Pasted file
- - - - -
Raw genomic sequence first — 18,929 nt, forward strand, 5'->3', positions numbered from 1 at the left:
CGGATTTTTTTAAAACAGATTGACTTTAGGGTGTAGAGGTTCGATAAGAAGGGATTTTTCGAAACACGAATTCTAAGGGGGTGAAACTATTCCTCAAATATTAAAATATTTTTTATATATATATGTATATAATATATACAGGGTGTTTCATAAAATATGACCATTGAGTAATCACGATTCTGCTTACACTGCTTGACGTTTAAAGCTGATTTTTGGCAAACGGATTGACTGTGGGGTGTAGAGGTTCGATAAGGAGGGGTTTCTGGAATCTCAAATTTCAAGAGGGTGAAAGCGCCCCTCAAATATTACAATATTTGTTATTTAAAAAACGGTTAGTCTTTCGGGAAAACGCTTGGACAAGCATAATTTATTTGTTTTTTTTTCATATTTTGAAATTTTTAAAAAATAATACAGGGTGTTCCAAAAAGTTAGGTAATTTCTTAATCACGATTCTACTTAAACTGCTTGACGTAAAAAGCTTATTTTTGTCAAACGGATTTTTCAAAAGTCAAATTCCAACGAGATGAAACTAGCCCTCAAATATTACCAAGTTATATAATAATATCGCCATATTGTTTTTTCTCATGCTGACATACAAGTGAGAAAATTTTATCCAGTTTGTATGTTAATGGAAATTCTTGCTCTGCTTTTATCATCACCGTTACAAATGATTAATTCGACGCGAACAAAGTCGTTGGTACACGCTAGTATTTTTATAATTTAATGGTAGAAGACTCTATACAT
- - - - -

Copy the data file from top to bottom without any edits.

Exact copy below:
Raw genomic sequence first — 18,929 nt, forward strand, 5'->3', positions numbered from 1 at the left:
CGGATTTTTTTAAAACAGATTGACTTTAGGGTGTAGAGGTTCGATAAGAAGGGATTTTTCGAAACACGAATTCTAAGGGGGTGAAACTATTCCTCAAATATTAAAATATTTTTTATATATATATGTATATAATATATACAGGGTGTTTCATAAAATATGACCATTGAGTAATCACGATTCTGCTTACACTGCTTGACGTTTAAAGCTGATTTTTGGCAAACGGATTGACTGTGGGGTGTAGAGGTTCGATAAGGAGGGGTTTCTGGAATCTCAAATTTCAAGAGGGTGAAAGCGCCCCTCAAATATTACAATATTTGTTATTTAAAAAACGGTTAGTCTTTCGGGAAAACGCTTGGACAAGCATAATTTATTTGTTTTTTTTTCATATTTTGAAATTTTTAAAAAATAATACAGGGTGTTCCAAAAAGTTAGGTAATTTCTTAATCACGATTCTACTTAAACTGCTTGACGTAAAAAGCTTATTTTTGTCAAACGGATTTTTCAAAAGTCAAATTCCAACGAGATGAAACTAGCCCTCAAATATTACCAAGTTATATAATAATATCGCCATATTGTTTTTTCTCATGCTGACATACAAGTGAGAAAATTTTATCCAGTTTGTATGTTAATGGAAATTCTTGCTCTGCTTTTATCATCACCGTTACAAATGATTAATTCGACGCGAACAAAGTCGTTGGTACACGCTAGTATTTTTATAATTTAATGGTAGAAGACTCTATACAT